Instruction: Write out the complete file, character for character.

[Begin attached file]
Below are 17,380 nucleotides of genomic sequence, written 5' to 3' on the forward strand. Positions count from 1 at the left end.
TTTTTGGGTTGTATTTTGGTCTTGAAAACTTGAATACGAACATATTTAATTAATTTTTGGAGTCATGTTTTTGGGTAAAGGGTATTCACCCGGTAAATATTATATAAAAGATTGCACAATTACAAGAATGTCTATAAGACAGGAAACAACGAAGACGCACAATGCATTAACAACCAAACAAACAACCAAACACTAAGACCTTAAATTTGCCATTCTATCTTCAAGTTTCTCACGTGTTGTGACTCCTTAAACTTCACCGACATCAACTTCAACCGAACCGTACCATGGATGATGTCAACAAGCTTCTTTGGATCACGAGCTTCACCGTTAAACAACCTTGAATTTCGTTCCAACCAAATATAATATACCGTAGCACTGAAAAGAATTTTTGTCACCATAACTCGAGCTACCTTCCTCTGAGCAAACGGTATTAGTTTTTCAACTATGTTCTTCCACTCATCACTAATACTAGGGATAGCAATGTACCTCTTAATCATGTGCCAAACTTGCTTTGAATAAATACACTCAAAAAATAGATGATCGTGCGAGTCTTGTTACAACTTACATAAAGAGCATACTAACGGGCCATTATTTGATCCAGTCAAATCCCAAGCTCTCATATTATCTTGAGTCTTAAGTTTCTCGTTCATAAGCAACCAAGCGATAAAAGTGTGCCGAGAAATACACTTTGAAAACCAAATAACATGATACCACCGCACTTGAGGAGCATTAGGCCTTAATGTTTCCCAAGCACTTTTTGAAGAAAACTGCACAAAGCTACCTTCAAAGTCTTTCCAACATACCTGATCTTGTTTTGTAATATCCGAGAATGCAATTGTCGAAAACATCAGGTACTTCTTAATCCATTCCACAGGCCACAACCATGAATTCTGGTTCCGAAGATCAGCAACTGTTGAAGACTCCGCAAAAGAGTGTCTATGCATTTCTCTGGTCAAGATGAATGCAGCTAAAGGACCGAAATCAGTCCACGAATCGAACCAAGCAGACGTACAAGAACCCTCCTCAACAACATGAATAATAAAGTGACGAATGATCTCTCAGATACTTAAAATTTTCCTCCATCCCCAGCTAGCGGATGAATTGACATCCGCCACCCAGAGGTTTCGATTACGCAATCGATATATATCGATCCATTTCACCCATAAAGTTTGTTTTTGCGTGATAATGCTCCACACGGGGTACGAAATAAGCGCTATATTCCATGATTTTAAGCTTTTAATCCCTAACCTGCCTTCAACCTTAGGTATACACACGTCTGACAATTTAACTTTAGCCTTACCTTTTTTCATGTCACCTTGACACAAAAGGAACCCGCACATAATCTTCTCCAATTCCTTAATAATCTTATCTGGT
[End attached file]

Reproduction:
Below are 17,380 nucleotides of genomic sequence, written 5' to 3' on the forward strand. Positions count from 1 at the left end.
TTTTTGGGTTGTATTTTGGTCTTGAAAACTTGAATACGAACATATTTAATTAATTTTTGGAGTCATGTTTTTGGGTAAAGGGTATTCACCCGGTAAATATTATATAAAAGATTGCACAATTACAAGAATGTCTATAAGACAGGAAACAACGAAGACGCACAATGCATTAACAACCAAACAAACAACCAAACACTAAGACCTTAAATTTGCCATTCTATCTTCAAGTTTCTCACGTGTTGTGACTCCTTAAACTTCACCGACATCAACTTCAACCGAACCGTACCATGGATGATGTCAACAAGCTTCTTTGGATCACGAGCTTCACCGTTAAACAACCTTGAATTTCGTTCCAACCAAATATAATATACCGTAGCACTGAAAAGAATTTTTGTCACCATAACTCGAGCTACCTTCCTCTGAGCAAACGGTATTAGTTTTTCAACTATGTTCTTCCACTCATCACTAATACTAGGGATAGCAATGTACCTCTTAATCATGTGCCAAACTTGCTTTGAATAAATACACTCAAAAAATAGATGATCGTGCGAGTCTTGTTACAACTTACATAAAGAGCATACTAACGGGCCATTATTTGATCCAGTCAAATCCCAAGCTCTCATATTATCTTGAGTCTTAAGTTTCTCGTTCATAAGCAACCAAGCGATAAAAGTGTGCCGAGAAATACACTTTGAAAACCAAATAACATGATACCACCGCACTTGAGGAGCATTAGGCCTTAATGTTTCCCAAGCACTTTTTGAAGAAAACTGCACAAAGCTACCTTCAAAGTCTTTCCAACATACCTGATCTTGTTTTGTAATATCCGAGAATGCAATTGTCGAAAACATCAGGTACTTCTTAATCCATTCCACAGGCCACAACCATGAATTCTGGTTCCGAAGATCAGCAACTGTTGAAGACTCCGCAAAAGAGTGTCTATGCATTTCTCTGGTCAAGATGAATGCAGCTAAAGGACCGAAATCAGTCCACGAATCGAACCAAGCAGACGTACAAGAACCCTCCTCAACAACATGAATAATAAAGTGACGAATGATCTCTCAGATACTTAAAATTTTCCTCCATCCCCAGCTAGCGGATGAATTGACATCCGCCACCCAGAGGTTTCGATTACGCAATCGATATATATCGATCCATTTCACCCATAAAGTTTGTTTTTGCGTGATAATGCTCCACACGGGGTACGAAATAAGCGCTATATTCCATGATTTTAAGCTTTTAATCCCTAACCTGCCTTCAACCTTAGGTATACACACGTCTGACAATTTAACTTTAGCCTTACCTTTTTTCATGTCACCTTGACACAAAAGGAACCCGCACATAATCTTCTCCAATTCCTTAATAATCTTATCTGGT